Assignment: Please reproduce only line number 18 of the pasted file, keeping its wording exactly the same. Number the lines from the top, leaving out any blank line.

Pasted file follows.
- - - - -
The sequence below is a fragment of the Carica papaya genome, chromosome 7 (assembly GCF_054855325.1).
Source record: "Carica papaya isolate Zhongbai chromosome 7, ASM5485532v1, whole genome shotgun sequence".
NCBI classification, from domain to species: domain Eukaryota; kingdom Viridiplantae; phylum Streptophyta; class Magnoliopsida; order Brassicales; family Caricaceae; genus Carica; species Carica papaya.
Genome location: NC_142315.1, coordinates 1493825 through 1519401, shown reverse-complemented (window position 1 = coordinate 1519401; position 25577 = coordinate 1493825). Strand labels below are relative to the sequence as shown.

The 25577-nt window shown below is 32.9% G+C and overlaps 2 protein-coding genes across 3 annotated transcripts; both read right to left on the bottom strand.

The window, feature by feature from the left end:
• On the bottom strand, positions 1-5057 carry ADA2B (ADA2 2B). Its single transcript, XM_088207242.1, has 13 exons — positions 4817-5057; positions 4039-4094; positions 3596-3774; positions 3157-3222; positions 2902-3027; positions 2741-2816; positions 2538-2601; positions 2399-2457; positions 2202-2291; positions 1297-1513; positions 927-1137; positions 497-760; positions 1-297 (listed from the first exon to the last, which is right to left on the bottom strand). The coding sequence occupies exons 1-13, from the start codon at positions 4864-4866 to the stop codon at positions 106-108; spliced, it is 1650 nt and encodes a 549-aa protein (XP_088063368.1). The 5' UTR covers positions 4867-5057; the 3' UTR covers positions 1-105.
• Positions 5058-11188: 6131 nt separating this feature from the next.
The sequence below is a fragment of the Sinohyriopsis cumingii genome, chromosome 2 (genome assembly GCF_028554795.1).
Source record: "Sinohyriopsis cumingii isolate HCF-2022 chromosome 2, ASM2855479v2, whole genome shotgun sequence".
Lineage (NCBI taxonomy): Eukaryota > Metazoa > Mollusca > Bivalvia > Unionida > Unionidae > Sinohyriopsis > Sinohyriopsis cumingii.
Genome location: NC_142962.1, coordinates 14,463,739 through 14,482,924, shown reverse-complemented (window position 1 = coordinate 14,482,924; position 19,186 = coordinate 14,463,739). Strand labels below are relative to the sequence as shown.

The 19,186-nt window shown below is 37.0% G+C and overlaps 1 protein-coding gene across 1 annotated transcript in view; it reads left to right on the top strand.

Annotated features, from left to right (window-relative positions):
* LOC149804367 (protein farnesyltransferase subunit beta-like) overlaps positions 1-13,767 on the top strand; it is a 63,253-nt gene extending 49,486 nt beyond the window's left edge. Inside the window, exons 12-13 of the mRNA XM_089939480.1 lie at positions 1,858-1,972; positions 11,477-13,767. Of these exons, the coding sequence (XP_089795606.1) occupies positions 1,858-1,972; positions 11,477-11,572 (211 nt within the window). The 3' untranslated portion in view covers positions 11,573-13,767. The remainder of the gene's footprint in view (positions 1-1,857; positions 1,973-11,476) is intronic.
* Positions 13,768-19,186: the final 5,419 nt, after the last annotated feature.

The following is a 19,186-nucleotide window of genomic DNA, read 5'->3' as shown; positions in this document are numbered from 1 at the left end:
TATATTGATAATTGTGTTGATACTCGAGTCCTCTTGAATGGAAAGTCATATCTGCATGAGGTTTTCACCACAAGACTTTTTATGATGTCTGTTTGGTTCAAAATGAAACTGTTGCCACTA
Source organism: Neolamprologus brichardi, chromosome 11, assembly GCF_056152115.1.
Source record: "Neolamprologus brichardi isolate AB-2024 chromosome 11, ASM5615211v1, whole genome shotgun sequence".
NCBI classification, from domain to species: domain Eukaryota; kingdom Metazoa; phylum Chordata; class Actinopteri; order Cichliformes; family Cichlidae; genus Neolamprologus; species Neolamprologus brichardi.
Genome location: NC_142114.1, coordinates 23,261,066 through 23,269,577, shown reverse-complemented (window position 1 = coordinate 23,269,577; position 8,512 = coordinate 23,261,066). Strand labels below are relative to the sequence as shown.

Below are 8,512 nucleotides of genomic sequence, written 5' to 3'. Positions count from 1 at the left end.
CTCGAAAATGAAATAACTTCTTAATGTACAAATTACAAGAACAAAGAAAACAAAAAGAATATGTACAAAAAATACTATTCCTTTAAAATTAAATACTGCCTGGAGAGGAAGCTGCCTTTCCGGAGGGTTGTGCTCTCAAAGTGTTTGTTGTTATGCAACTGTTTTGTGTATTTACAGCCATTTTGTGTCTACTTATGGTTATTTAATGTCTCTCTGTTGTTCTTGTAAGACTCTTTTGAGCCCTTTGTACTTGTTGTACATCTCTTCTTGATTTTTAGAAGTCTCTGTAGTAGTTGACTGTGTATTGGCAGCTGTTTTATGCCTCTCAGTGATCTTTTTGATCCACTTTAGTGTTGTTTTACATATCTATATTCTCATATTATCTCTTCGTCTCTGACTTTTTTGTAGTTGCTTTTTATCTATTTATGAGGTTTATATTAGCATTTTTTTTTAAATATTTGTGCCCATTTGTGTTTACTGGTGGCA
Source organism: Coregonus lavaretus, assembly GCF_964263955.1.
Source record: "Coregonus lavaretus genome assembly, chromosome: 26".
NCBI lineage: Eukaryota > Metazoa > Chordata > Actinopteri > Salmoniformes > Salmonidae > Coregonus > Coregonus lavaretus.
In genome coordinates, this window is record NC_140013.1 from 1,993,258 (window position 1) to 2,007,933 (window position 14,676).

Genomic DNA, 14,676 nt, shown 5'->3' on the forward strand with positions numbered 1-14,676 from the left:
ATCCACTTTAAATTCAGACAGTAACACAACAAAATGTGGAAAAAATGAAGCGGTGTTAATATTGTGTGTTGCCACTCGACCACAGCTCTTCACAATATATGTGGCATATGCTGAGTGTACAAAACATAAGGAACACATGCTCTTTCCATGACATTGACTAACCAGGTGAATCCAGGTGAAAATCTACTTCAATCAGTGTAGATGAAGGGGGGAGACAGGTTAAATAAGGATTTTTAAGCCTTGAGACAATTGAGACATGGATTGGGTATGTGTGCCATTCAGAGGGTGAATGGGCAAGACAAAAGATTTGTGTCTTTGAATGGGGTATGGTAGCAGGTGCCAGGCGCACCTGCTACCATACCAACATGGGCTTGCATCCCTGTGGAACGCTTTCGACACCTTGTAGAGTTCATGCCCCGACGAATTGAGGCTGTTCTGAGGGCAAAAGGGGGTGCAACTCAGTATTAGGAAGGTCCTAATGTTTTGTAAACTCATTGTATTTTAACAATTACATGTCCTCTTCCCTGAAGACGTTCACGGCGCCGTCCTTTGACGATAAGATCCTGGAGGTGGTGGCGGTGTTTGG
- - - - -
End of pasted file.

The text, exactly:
TATATTGATAATTGTGTTGATACTCGAGTCCTCTTGAATGGAAAGTCATATCTGCATGAGGTTTTCACCACAAGACTTTTTATGATGTCTGTTTGGTTCAAAATGAAACTGTTGCCACTA